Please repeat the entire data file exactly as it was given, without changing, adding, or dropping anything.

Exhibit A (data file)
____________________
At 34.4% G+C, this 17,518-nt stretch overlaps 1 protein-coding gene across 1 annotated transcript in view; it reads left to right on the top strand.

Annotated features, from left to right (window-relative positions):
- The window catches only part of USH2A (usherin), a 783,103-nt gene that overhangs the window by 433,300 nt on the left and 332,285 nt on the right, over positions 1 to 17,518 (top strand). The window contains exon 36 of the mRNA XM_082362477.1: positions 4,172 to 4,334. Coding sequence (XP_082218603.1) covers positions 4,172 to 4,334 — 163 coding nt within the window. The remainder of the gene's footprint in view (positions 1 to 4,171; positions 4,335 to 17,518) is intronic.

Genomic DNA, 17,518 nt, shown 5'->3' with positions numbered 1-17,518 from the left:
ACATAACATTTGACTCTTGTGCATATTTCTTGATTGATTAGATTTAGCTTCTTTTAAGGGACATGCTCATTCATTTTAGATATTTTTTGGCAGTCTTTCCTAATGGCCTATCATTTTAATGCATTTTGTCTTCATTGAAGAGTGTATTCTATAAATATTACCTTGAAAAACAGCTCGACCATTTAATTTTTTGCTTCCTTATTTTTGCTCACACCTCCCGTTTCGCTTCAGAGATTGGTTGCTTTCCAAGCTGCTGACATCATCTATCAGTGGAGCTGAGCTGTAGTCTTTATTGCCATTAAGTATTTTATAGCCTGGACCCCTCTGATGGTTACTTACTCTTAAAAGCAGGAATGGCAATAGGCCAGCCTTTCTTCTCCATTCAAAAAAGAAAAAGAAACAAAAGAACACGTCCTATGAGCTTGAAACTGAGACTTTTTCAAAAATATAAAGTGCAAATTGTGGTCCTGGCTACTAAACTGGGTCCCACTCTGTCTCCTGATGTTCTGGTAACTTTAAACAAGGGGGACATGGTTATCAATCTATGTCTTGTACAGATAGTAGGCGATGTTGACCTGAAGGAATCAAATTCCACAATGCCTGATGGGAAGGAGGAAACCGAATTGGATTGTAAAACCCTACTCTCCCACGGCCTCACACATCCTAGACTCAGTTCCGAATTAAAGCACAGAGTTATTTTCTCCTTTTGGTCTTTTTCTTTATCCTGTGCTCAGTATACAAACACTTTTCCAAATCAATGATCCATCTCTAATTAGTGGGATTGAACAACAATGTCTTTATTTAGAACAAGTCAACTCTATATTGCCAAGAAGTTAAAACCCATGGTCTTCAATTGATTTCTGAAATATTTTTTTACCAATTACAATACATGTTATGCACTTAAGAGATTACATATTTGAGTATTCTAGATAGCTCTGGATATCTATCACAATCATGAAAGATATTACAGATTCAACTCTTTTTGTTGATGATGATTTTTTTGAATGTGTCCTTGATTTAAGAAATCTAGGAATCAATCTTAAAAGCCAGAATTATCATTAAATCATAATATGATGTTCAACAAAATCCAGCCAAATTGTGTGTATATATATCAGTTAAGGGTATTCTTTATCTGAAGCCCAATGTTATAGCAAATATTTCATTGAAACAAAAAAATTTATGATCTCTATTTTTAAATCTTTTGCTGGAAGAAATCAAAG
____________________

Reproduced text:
At 34.4% G+C, this 17,518-nt stretch overlaps 1 protein-coding gene across 1 annotated transcript in view; it reads left to right on the top strand.

Annotated features, from left to right (window-relative positions):
- The window catches only part of USH2A (usherin), a 783,103-nt gene that overhangs the window by 433,300 nt on the left and 332,285 nt on the right, over positions 1 to 17,518 (top strand). The window contains exon 36 of the mRNA XM_082362477.1: positions 4,172 to 4,334. Coding sequence (XP_082218603.1) covers positions 4,172 to 4,334 — 163 coding nt within the window. The remainder of the gene's footprint in view (positions 1 to 4,171; positions 4,335 to 17,518) is intronic.

Genomic DNA, 17,518 nt, shown 5'->3' with positions numbered 1-17,518 from the left:
ACATAACATTTGACTCTTGTGCATATTTCTTGATTGATTAGATTTAGCTTCTTTTAAGGGACATGCTCATTCATTTTAGATATTTTTTGGCAGTCTTTCCTAATGGCCTATCATTTTAATGCATTTTGTCTTCATTGAAGAGTGTATTCTATAAATATTACCTTGAAAAACAGCTCGACCATTTAATTTTTTGCTTCCTTATTTTTGCTCACACCTCCCGTTTCGCTTCAGAGATTGGTTGCTTTCCAAGCTGCTGACATCATCTATCAGTGGAGCTGAGCTGTAGTCTTTATTGCCATTAAGTATTTTATAGCCTGGACCCCTCTGATGGTTACTTACTCTTAAAAGCAGGAATGGCAATAGGCCAGCCTTTCTTCTCCATTCAAAAAAGAAAAAGAAACAAAAGAACACGTCCTATGAGCTTGAAACTGAGACTTTTTCAAAAATATAAAGTGCAAATTGTGGTCCTGGCTACTAAACTGGGTCCCACTCTGTCTCCTGATGTTCTGGTAACTTTAAACAAGGGGGACATGGTTATCAATCTATGTCTTGTACAGATAGTAGGCGATGTTGACCTGAAGGAATCAAATTCCACAATGCCTGATGGGAAGGAGGAAACCGAATTGGATTGTAAAACCCTACTCTCCCACGGCCTCACACATCCTAGACTCAGTTCCGAATTAAAGCACAGAGTTATTTTCTCCTTTTGGTCTTTTTCTTTATCCTGTGCTCAGTATACAAACACTTTTCCAAATCAATGATCCATCTCTAATTAGTGGGATTGAACAACAATGTCTTTATTTAGAACAAGTCAACTCTATATTGCCAAGAAGTTAAAACCCATGGTCTTCAATTGATTTCTGAAATATTTTTTTACCAATTACAATACATGTTATGCACTTAAGAGATTACATATTTGAGTATTCTAGATAGCTCTGGATATCTATCACAATCATGAAAGATATTACAGATTCAACTCTTTTTGTTGATGATGATTTTTTTGAATGTGTCCTTGATTTAAGAAATCTAGGAATCAATCTTAAAAGCCAGAATTATCATTAAATCATAATATGATGTTCAACAAAATCCAGCCAAATTGTGTGTATATATATCAGTTAAGGGTATTCTTTATCTGAAGCCCAATGTTATAGCAAATATTTCATTGAAACAAAAAAATTTATGATCTCTATTTTTAAATCTTTTGCTGGAAGAAATCAAAG